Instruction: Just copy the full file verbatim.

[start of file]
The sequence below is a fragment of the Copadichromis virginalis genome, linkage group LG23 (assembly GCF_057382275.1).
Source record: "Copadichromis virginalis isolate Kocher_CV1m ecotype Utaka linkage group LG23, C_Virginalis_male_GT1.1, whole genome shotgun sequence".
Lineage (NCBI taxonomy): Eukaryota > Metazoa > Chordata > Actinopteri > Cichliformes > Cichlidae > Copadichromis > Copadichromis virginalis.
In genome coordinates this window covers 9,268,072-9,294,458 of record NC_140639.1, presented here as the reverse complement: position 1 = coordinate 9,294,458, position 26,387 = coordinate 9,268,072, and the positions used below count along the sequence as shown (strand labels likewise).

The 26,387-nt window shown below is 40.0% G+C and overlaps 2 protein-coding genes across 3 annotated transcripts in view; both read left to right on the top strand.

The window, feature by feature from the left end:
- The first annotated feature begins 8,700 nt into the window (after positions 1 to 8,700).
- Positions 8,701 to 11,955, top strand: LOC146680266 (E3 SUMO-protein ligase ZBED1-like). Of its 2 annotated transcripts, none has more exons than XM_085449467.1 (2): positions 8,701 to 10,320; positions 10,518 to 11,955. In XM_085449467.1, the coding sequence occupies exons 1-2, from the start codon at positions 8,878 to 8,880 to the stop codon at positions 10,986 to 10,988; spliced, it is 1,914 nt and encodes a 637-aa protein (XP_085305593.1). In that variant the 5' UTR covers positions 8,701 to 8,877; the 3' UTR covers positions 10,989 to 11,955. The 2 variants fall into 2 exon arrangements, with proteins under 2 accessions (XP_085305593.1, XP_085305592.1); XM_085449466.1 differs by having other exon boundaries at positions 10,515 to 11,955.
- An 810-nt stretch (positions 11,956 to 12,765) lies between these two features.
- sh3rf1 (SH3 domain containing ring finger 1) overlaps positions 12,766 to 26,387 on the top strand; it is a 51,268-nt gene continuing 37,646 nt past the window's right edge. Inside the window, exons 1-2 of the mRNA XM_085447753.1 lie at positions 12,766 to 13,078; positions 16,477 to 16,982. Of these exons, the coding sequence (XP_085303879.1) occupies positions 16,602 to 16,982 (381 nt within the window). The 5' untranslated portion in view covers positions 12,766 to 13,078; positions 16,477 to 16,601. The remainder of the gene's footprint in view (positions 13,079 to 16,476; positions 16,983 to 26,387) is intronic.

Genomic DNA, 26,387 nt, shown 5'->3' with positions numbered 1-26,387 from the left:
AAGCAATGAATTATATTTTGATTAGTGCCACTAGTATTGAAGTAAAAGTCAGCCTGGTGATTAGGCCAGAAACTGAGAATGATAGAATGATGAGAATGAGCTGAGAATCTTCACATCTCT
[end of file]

The sequence below is a fragment of the Copadichromis virginalis genome, linkage group LG23 (assembly GCF_057382275.1).
Source record: "Copadichromis virginalis isolate Kocher_CV1m ecotype Utaka linkage group LG23, C_Virginalis_male_GT1.1, whole genome shotgun sequence".
Lineage (NCBI taxonomy): Eukaryota > Metazoa > Chordata > Actinopteri > Cichliformes > Cichlidae > Copadichromis > Copadichromis virginalis.
In genome coordinates this window covers 9,268,072-9,294,458 of record NC_140639.1, presented here as the reverse complement: position 1 = coordinate 9,294,458, position 26,387 = coordinate 9,268,072, and the positions used below count along the sequence as shown (strand labels likewise).

The 26,387-nt window shown below is 40.0% G+C and overlaps 2 protein-coding genes across 3 annotated transcripts in view; both read left to right on the top strand.

The window, feature by feature from the left end:
- The first annotated feature begins 8,700 nt into the window (after positions 1 to 8,700).
- Positions 8,701 to 11,955, top strand: LOC146680266 (E3 SUMO-protein ligase ZBED1-like). Of its 2 annotated transcripts, none has more exons than XM_085449467.1 (2): positions 8,701 to 10,320; positions 10,518 to 11,955. In XM_085449467.1, the coding sequence occupies exons 1-2, from the start codon at positions 8,878 to 8,880 to the stop codon at positions 10,986 to 10,988; spliced, it is 1,914 nt and encodes a 637-aa protein (XP_085305593.1). In that variant the 5' UTR covers positions 8,701 to 8,877; the 3' UTR covers positions 10,989 to 11,955. The 2 variants fall into 2 exon arrangements, with proteins under 2 accessions (XP_085305593.1, XP_085305592.1); XM_085449466.1 differs by having other exon boundaries at positions 10,515 to 11,955.
- An 810-nt stretch (positions 11,956 to 12,765) lies between these two features.
- sh3rf1 (SH3 domain containing ring finger 1) overlaps positions 12,766 to 26,387 on the top strand; it is a 51,268-nt gene continuing 37,646 nt past the window's right edge. Inside the window, exons 1-2 of the mRNA XM_085447753.1 lie at positions 12,766 to 13,078; positions 16,477 to 16,982. Of these exons, the coding sequence (XP_085303879.1) occupies positions 16,602 to 16,982 (381 nt within the window). The 5' untranslated portion in view covers positions 12,766 to 13,078; positions 16,477 to 16,601. The remainder of the gene's footprint in view (positions 13,079 to 16,476; positions 16,983 to 26,387) is intronic.

Genomic DNA, 26,387 nt, shown 5'->3' with positions numbered 1-26,387 from the left:
AAGCAATGAATTATATTTTGATTAGTGCCACTAGTATTGAAGTAAAAGTCAGCCTGGTGATTAGGCCAGAAACTGAGAATGATAGAATGATGAGAATGAGCTGAGAATCTTCACATCTCT